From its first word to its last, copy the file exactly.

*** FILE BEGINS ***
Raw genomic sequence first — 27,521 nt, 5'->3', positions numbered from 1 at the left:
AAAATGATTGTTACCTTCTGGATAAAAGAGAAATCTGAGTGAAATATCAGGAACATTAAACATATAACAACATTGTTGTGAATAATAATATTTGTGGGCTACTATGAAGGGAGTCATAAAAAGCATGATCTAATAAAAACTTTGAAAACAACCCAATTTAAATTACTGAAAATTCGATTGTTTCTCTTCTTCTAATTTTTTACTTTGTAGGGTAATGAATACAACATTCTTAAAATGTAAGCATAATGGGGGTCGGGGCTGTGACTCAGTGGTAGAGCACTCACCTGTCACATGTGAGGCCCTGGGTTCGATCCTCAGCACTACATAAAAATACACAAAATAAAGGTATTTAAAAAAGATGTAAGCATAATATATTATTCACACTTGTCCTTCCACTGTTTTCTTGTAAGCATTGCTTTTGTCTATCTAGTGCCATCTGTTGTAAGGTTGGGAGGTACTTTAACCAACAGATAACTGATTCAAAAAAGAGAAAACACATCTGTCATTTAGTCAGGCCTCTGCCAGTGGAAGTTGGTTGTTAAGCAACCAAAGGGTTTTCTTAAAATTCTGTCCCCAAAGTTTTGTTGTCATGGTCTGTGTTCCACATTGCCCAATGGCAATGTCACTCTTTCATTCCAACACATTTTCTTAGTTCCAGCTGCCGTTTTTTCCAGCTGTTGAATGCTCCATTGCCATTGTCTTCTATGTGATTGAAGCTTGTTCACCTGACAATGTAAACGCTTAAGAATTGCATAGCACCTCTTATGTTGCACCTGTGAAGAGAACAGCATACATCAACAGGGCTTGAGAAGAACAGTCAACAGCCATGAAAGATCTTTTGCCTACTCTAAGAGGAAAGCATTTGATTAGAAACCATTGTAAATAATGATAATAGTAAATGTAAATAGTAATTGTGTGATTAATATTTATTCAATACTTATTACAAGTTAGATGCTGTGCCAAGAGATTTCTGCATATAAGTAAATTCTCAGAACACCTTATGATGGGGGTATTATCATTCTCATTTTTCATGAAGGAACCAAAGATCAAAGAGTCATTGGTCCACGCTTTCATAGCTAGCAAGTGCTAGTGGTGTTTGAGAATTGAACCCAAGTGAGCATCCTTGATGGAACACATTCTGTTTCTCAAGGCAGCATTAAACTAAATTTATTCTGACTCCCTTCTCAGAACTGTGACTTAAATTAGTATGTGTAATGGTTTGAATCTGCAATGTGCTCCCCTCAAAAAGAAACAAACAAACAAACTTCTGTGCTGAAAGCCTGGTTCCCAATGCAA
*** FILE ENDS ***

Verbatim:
Raw genomic sequence first — 27,521 nt, 5'->3', positions numbered from 1 at the left:
AAAATGATTGTTACCTTCTGGATAAAAGAGAAATCTGAGTGAAATATCAGGAACATTAAACATATAACAACATTGTTGTGAATAATAATATTTGTGGGCTACTATGAAGGGAGTCATAAAAAGCATGATCTAATAAAAACTTTGAAAACAACCCAATTTAAATTACTGAAAATTCGATTGTTTCTCTTCTTCTAATTTTTTACTTTGTAGGGTAATGAATACAACATTCTTAAAATGTAAGCATAATGGGGGTCGGGGCTGTGACTCAGTGGTAGAGCACTCACCTGTCACATGTGAGGCCCTGGGTTCGATCCTCAGCACTACATAAAAATACACAAAATAAAGGTATTTAAAAAAGATGTAAGCATAATATATTATTCACACTTGTCCTTCCACTGTTTTCTTGTAAGCATTGCTTTTGTCTATCTAGTGCCATCTGTTGTAAGGTTGGGAGGTACTTTAACCAACAGATAACTGATTCAAAAAAGAGAAAACACATCTGTCATTTAGTCAGGCCTCTGCCAGTGGAAGTTGGTTGTTAAGCAACCAAAGGGTTTTCTTAAAATTCTGTCCCCAAAGTTTTGTTGTCATGGTCTGTGTTCCACATTGCCCAATGGCAATGTCACTCTTTCATTCCAACACATTTTCTTAGTTCCAGCTGCCGTTTTTTCCAGCTGTTGAATGCTCCATTGCCATTGTCTTCTATGTGATTGAAGCTTGTTCACCTGACAATGTAAACGCTTAAGAATTGCATAGCACCTCTTATGTTGCACCTGTGAAGAGAACAGCATACATCAACAGGGCTTGAGAAGAACAGTCAACAGCCATGAAAGATCTTTTGCCTACTCTAAGAGGAAAGCATTTGATTAGAAACCATTGTAAATAATGATAATAGTAAATGTAAATAGTAATTGTGTGATTAATATTTATTCAATACTTATTACAAGTTAGATGCTGTGCCAAGAGATTTCTGCATATAAGTAAATTCTCAGAACACCTTATGATGGGGGTATTATCATTCTCATTTTTCATGAAGGAACCAAAGATCAAAGAGTCATTGGTCCACGCTTTCATAGCTAGCAAGTGCTAGTGGTGTTTGAGAATTGAACCCAAGTGAGCATCCTTGATGGAACACATTCTGTTTCTCAAGGCAGCATTAAACTAAATTTATTCTGACTCCCTTCTCAGAACTGTGACTTAAATTAGTATGTGTAATGGTTTGAATCTGCAATGTGCTCCCCTCAAAAAGAAACAAACAAACAAACTTCTGTGCTGAAAGCCTGGTTCCCAATGCAA